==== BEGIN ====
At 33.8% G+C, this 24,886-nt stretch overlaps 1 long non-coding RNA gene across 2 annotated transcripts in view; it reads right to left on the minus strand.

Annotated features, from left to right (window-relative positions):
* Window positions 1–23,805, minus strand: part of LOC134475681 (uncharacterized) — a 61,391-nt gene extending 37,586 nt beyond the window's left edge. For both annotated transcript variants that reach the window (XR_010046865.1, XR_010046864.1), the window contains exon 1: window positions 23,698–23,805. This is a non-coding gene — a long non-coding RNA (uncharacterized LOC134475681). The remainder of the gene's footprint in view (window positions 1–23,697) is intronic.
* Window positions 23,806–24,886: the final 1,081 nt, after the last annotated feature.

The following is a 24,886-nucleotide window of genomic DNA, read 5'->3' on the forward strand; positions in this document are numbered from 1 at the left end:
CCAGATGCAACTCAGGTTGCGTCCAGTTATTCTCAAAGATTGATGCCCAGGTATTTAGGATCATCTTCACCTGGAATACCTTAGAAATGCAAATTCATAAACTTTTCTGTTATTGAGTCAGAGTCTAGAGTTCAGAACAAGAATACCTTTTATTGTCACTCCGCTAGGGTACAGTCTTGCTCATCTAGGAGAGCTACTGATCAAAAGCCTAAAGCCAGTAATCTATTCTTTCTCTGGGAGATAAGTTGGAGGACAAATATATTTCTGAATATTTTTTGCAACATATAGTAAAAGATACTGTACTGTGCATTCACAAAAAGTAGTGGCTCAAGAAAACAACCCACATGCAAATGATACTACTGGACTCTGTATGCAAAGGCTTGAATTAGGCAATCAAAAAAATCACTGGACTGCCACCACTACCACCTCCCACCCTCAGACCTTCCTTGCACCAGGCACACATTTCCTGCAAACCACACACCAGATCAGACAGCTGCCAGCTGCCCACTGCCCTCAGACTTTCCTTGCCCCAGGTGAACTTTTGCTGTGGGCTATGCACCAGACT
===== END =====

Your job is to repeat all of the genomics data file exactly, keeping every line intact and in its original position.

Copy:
At 33.8% G+C, this 24,886-nt stretch overlaps 1 long non-coding RNA gene across 2 annotated transcripts in view; it reads right to left on the minus strand.

Annotated features, from left to right (window-relative positions):
* Window positions 1–23,805, minus strand: part of LOC134475681 (uncharacterized) — a 61,391-nt gene extending 37,586 nt beyond the window's left edge. For both annotated transcript variants that reach the window (XR_010046865.1, XR_010046864.1), the window contains exon 1: window positions 23,698–23,805. This is a non-coding gene — a long non-coding RNA (uncharacterized LOC134475681). The remainder of the gene's footprint in view (window positions 1–23,697) is intronic.
* Window positions 23,806–24,886: the final 1,081 nt, after the last annotated feature.

The following is a 24,886-nucleotide window of genomic DNA, read 5'->3' on the forward strand; positions in this document are numbered from 1 at the left end:
CCAGATGCAACTCAGGTTGCGTCCAGTTATTCTCAAAGATTGATGCCCAGGTATTTAGGATCATCTTCACCTGGAATACCTTAGAAATGCAAATTCATAAACTTTTCTGTTATTGAGTCAGAGTCTAGAGTTCAGAACAAGAATACCTTTTATTGTCACTCCGCTAGGGTACAGTCTTGCTCATCTAGGAGAGCTACTGATCAAAAGCCTAAAGCCAGTAATCTATTCTTTCTCTGGGAGATAAGTTGGAGGACAAATATATTTCTGAATATTTTTTGCAACATATAGTAAAAGATACTGTACTGTGCATTCACAAAAAGTAGTGGCTCAAGAAAACAACCCACATGCAAATGATACTACTGGACTCTGTATGCAAAGGCTTGAATTAGGCAATCAAAAAAATCACTGGACTGCCACCACTACCACCTCCCACCCTCAGACCTTCCTTGCACCAGGCACACATTTCCTGCAAACCACACACCAGATCAGACAGCTGCCAGCTGCCCACTGCCCTCAGACTTTCCTTGCCCCAGGTGAACTTTTGCTGTGGGCTATGCACCAGACT